common practice

common practice was a reading group that used Wiki and Skype to perform a Calvino-style manipulation of texts. Through unpredictable cobbling together of texts, poetry, people, code, language, Wiki, chat, conversations etc. we co-produced untagged and free style body/ies of knowledge.

common practice is an initiative by Magda Tyżlik-Carver and hosted by the Reading Room in Arnolfini, and online by Department of Reading. It has been prepared for practice together with Sönke Hallmann and the support from Lucy Badrocke and Arnolfini. Project commissioned by online project.arnolfini

sessions of common practice are available on the wiki here The sessions took place in June and September 2010

2010 2010

common practice references the widespread and increasingly familiar activity of using online tools in everyday to communicate, contact, work, socialise, play, research, be entertained, etc. The practice embodies the curiosity to experience ways in which human and machine skills and abilities perform together. The reading groups that make up common practice invited to read, write, tinker with and intervene in the literary and theoretical texts and poetry together with others through the simple-to-use online tools.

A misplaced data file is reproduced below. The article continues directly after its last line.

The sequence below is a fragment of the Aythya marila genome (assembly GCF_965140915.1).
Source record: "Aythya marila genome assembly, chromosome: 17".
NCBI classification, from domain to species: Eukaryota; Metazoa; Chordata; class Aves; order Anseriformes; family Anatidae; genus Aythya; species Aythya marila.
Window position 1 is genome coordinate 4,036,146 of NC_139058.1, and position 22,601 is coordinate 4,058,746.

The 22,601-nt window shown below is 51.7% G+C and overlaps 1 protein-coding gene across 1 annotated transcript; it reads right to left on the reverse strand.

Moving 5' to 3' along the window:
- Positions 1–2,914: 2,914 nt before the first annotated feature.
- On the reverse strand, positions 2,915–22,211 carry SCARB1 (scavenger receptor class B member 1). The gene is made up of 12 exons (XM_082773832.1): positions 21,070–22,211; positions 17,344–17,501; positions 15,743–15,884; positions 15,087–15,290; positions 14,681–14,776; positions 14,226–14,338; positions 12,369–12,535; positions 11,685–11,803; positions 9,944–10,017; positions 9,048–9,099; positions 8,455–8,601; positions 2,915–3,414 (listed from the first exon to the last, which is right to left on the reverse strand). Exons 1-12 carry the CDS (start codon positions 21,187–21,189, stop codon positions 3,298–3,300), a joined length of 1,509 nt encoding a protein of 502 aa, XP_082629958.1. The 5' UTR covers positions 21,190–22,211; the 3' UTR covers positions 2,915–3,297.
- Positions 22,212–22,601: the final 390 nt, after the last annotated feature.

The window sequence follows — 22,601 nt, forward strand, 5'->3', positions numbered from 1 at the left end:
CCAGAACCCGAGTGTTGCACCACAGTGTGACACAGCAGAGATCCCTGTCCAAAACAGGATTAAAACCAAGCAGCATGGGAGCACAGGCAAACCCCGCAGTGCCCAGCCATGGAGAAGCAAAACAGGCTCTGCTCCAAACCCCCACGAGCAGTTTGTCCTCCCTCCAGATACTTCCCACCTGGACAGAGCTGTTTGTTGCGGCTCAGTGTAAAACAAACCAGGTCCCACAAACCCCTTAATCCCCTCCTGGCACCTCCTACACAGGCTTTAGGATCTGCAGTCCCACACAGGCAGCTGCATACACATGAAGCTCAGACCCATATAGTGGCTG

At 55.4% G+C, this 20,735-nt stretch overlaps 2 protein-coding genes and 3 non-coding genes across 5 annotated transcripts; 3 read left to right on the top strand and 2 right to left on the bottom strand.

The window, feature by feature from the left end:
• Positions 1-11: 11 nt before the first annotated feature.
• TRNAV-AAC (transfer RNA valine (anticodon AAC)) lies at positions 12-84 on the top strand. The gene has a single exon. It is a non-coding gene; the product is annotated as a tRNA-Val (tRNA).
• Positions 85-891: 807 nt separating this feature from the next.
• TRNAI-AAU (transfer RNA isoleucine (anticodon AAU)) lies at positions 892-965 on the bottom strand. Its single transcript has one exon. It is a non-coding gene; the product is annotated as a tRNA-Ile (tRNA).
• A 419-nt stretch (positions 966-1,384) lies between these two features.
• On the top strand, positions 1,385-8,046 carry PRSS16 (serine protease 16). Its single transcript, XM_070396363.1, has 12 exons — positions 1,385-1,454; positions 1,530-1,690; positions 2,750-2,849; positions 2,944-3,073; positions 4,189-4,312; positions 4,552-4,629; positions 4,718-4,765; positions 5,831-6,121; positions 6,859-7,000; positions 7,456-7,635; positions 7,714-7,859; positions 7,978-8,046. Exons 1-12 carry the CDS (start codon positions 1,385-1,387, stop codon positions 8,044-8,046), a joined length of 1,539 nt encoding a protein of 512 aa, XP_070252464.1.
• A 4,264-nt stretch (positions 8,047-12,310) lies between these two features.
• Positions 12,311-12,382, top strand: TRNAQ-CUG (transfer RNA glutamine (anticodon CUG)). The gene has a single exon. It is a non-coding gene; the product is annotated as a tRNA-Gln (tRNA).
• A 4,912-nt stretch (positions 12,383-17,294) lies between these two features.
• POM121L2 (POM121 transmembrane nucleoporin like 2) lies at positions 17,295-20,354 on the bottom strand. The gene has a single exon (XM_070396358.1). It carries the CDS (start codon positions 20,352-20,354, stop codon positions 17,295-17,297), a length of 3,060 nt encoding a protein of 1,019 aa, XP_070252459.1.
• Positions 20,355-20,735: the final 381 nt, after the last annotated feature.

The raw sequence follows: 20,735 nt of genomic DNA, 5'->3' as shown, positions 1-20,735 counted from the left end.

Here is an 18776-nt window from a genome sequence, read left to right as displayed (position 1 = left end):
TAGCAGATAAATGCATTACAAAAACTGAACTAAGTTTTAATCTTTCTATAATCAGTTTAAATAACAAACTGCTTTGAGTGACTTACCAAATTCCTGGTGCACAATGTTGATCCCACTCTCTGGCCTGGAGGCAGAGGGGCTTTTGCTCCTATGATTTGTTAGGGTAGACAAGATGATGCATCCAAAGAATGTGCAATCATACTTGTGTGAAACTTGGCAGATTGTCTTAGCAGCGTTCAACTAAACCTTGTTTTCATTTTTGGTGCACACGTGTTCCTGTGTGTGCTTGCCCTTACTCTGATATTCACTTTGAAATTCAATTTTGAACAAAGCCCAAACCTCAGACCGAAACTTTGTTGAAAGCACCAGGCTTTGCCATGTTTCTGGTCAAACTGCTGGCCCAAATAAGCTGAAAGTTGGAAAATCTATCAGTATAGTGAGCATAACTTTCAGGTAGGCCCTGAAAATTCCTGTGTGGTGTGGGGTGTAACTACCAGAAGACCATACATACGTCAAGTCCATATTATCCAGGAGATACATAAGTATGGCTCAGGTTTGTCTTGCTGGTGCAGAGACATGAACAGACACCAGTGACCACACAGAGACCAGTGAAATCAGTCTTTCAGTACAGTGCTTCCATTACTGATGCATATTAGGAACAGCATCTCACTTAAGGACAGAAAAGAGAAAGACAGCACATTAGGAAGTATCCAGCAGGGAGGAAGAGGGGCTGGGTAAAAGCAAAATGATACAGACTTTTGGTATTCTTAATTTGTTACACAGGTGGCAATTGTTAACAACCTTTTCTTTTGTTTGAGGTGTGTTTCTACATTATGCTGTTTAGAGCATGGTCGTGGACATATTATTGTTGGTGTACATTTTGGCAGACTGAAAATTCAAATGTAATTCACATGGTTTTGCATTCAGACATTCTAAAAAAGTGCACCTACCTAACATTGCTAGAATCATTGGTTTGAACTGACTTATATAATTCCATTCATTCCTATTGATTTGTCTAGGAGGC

More importantly, however, common practice also refers to the fact that it is done in common - together with others. Thus it is social space of knowledge materialised through co-labour, codeworking and language. Anxiety, concern and conflict might be part of the practice in the same way that curiosity, hospitality and kindness are hoped for. This is practice in flux, nomadic practice that exists in the common where knowledge and experiences generated during the session are captured by its users.

common practice readings were divided into two sections: those in June were dedicated to language. Italo Calvino said ‘the storyteller explored the possibilities implied in his own language by combining and changing the permutations of the figures and the actions, and of the objects on which these actions could be brought to bear’. It is by following this principle that common practice started. And those in September were dedicated to consideration of codes and control structures that exist in language.